The principles of a life strategy

Clayton Christensen is a world-renowned professor at the Harvard Business School.

His work on innovation has been at the forefront of how business, health, and educational organizations have built their competitive strategies for two decades.

In 2010, the Harvard MBA class of the year invited him to speak at their graduation.

It was in the aftermath of the great recession, and the relative certainty about how to live and work that the students had walked into school with was being challenged by the uncertainty of the world climate. Suddenly, their ideas of success and substance were being questioned.

The speech, which would also later name his next book – How Will You Measure Your Life?– was about helping this incredibly talented group of students define and capture meaning. It was an attempt to apply ideas from the world of business to their personal lives.

The audience left that day having learned one of their most critical lessons.

When we work with a framework for thinking about business, or a framework for studying the natural world, we often limit this framework to the confines of its domain.

We tend to overlook the fact that the point is to get results, no matter what the domain, and at their core, the frameworks are just organized ways of understanding and utilizing information. We don’t have to limit their application to where they’re commonly bound.

We all want to be more effective in realizing and reaching our potential, and the use of business principles to design a life strategy shows us how we can do more of that by:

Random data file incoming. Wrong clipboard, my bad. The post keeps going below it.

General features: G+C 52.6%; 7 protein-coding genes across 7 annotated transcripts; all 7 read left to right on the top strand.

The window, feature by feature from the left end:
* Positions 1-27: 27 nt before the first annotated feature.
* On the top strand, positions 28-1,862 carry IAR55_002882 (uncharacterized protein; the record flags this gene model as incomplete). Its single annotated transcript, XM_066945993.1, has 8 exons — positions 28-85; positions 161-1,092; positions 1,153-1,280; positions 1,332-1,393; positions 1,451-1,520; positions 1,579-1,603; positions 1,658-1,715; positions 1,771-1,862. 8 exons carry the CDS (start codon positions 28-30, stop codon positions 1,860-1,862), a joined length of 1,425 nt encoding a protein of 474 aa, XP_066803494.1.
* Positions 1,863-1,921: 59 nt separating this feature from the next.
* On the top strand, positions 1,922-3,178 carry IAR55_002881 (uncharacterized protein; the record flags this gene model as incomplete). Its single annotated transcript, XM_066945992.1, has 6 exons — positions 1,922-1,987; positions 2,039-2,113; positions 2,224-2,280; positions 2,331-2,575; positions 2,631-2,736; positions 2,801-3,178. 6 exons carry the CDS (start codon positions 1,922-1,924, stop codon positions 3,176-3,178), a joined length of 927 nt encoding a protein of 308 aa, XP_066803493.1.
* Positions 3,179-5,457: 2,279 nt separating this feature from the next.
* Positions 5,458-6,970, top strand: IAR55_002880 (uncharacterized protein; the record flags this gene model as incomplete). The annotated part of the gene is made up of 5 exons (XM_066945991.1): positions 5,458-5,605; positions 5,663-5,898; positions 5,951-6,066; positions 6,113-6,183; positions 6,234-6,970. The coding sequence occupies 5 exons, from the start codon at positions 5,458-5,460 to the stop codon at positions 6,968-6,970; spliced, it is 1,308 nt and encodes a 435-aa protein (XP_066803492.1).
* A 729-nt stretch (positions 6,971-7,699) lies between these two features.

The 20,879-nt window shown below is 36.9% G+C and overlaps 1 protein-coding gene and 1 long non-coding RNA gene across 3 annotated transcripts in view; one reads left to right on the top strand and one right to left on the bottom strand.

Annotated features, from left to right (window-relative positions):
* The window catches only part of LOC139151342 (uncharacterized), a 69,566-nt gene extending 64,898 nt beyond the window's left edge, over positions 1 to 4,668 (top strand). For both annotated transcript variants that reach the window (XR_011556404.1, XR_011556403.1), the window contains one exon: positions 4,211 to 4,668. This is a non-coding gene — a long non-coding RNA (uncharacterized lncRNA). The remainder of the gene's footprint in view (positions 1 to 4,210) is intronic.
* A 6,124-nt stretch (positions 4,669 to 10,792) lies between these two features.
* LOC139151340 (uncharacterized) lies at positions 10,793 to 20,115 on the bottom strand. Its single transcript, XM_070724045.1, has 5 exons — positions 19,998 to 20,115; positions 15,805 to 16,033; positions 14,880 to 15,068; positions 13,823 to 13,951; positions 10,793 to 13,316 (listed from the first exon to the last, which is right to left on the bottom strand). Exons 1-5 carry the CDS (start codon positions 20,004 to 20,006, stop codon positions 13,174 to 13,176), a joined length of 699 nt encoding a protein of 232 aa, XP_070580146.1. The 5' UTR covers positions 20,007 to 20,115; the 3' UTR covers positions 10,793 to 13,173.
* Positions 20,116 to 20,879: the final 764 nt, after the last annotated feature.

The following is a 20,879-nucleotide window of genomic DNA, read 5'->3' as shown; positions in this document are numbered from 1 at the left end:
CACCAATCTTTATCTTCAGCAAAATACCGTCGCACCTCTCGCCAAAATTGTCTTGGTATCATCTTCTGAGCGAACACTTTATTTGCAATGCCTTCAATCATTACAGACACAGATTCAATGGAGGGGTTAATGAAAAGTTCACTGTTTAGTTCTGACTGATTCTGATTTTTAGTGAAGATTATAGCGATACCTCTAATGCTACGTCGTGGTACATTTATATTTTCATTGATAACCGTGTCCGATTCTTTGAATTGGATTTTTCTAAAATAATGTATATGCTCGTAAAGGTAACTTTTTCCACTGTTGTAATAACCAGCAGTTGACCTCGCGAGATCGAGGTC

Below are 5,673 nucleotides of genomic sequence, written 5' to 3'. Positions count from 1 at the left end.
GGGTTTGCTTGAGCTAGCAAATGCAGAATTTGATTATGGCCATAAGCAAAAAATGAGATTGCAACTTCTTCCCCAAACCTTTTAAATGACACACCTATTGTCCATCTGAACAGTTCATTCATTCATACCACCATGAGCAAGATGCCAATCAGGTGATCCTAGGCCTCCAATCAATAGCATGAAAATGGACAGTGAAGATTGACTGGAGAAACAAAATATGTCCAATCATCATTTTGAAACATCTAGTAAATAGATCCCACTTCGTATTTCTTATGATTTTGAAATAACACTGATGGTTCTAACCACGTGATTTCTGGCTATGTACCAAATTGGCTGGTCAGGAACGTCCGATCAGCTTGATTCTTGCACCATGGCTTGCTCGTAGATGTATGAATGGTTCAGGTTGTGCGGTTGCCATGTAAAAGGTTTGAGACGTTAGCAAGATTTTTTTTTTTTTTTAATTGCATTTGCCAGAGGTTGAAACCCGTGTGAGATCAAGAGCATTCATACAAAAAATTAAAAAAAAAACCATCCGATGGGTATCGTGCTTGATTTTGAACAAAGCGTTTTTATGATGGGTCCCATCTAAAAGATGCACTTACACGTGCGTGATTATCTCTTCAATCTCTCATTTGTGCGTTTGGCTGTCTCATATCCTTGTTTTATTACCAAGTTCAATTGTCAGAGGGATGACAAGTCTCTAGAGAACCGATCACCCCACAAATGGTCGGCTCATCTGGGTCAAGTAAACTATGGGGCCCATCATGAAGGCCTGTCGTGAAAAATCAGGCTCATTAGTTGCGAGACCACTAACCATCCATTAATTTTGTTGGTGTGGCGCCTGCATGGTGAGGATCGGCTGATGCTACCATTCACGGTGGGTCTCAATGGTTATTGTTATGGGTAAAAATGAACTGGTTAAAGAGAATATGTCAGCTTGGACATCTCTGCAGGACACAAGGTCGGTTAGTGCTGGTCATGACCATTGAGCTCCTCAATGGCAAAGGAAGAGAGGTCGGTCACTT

• Understanding that time is our primary resource
  • Defining our operations to identify commitments
  • Recognizing the different assets at our disposal

Christensen’s view challenged how the students saw their lives. This is an adapted take.

Understand That Time Is Your Primary Resource

In business terms, a resource is anything that can be used by an organization to function properly. The term is more loosely defined when applied to a company, but for our purposes and what’s at stake in life, it’s apt to think of time as our only resource.

The way that we allocate this one resource directly correlates with what life gives back in return. It doesn’t matter what else we have unless we can learn to use it wisely.

We often hear people say that life is short, but that’s not the only way to look at it. It happens to be finite, and that’s what makes it appear short. In reality, most of us live for quite a while.